Guns and Gear

Return To The Big Woods

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By Adam Heggenstaller, American Hunter

In the couple moments before Uncle Bob pokes the lighted match beneath the lamp’s globe, the hissing sound of gas takes me back to my teenage years and I realize with some regret that I’ve been away from this place far too long. Now, with two mantles glowing yellow-white, I can clearly see what I’ve been missing in the 20-some seasons since I last hunted at Water Hole, and a certain amount of comfort comes in noticing that, inside the cabin at least, things have largely remained unchanged.

On the wall under the stairs hang the same buck racks I remember admiring when I was a kid, one set placed there by George Deitrick, Uncle Bob’s brother and my grandfather, the man who first took me to Water Hole when I was 15. Grandpa passed 12 years later, and though our best times together were filled with deer hunting, a hollow feeling forms in my chest when I confront the reality that not nearly enough of those trips were made to this cabin, and I’ll never have the chance to hunt with him here again. The lump in my throat melts into a low chuckle when I notice the red-and-white checkered vinyl that covers the long table in the middle of the kitchen looks to be the very same tablecloth in use the last time I ate here two decades ago. The enameled washbasins and swing-out shaving mirror look familiar, too. There are some things that seem to last forever at deer camp.

“We’re gonna need more wood,” says Uncle Bob, already feeding kindling into the stove. Even at 77 years old, he wastes no time in opening camp. The chores are familiar, and there’s an order in which they’ll be completed, a routine established before I was born. First the fire, because the thermometer on the porch reads 38 degrees this late Sunday afternoon, and it feels even colder inside the walls of the cabin, which has been shuttered for almost a month. According to the camp register, we’ll be the first ones to hunt at Water Hole during this rifle season, even though its first week has already passed.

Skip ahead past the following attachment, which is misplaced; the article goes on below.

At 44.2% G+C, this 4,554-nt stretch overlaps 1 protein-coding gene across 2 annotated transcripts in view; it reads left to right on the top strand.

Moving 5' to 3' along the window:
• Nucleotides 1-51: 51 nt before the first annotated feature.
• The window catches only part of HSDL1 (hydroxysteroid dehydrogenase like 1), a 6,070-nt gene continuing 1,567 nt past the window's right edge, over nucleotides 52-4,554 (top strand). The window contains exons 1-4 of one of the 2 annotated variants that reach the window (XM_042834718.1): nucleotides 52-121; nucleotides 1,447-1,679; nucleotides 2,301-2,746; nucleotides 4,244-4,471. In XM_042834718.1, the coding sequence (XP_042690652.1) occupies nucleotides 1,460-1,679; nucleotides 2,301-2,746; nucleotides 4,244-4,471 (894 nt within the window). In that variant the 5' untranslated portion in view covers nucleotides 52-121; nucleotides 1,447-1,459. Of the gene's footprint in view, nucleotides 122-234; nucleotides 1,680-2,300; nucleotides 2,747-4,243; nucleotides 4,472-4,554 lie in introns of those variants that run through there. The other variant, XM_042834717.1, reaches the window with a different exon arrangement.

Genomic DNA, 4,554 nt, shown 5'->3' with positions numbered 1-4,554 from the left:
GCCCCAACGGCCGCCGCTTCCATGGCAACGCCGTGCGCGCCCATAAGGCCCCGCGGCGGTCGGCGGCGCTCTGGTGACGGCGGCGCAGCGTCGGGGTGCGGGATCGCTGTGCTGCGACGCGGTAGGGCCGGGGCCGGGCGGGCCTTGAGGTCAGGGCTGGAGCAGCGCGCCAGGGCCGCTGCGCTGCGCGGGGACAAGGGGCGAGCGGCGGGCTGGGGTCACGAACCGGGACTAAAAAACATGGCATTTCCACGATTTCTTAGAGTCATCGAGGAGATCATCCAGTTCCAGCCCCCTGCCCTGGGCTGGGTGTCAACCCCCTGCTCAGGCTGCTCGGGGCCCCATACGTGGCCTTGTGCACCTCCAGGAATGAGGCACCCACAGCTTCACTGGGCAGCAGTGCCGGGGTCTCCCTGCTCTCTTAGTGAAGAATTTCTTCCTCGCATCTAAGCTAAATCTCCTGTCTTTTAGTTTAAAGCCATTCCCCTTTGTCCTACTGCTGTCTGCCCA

Lest I mistake my uncle’s appraisal of the woodpile as a mere musing, he hands me a bundle of feed sacks and directs, “Use these bags. There should be a hatchet in the woodshed.” I walk out back as the first wisps of smoke rise from the cinder-block chimney. They are almost translucent because the oak is dry and seasoned, but reveal the presence of an otherwise imperceptible breeze as they drift in front of the dark green needles of the pines that grow thick around the cabin.

As much as the blaze orange that covers various pieces of my clothing, I’ve always associated this light shade of smoky gray with deer hunting. More often than not, it’s the color of the northern Pennsylvania sky in early December. It doesn’t quite have the look and feel of winter, yet it’s too somber to be included with the bright palette of fall. Simply and accurately, it looks and feels like deer season—a season of its own in Pennsylvania. Every hunter raised in this state knows the pair of weeks following Thanksgiving are as defined and as cyclic and as necessary to the passing of a calendar year as any period dictated by the earth’s relative position to the sun, this latter method of timekeeping being applied perhaps more universally but with hardly the amount of weight that attends tracking events by their proximity to deer season. The importance of these two weeks and their effect on man cannot be overstated; consider the fact that deer season is the sole reason places like Water Hole—and there are hundreds, possibly thousands, of them across Pennsylvania—exist.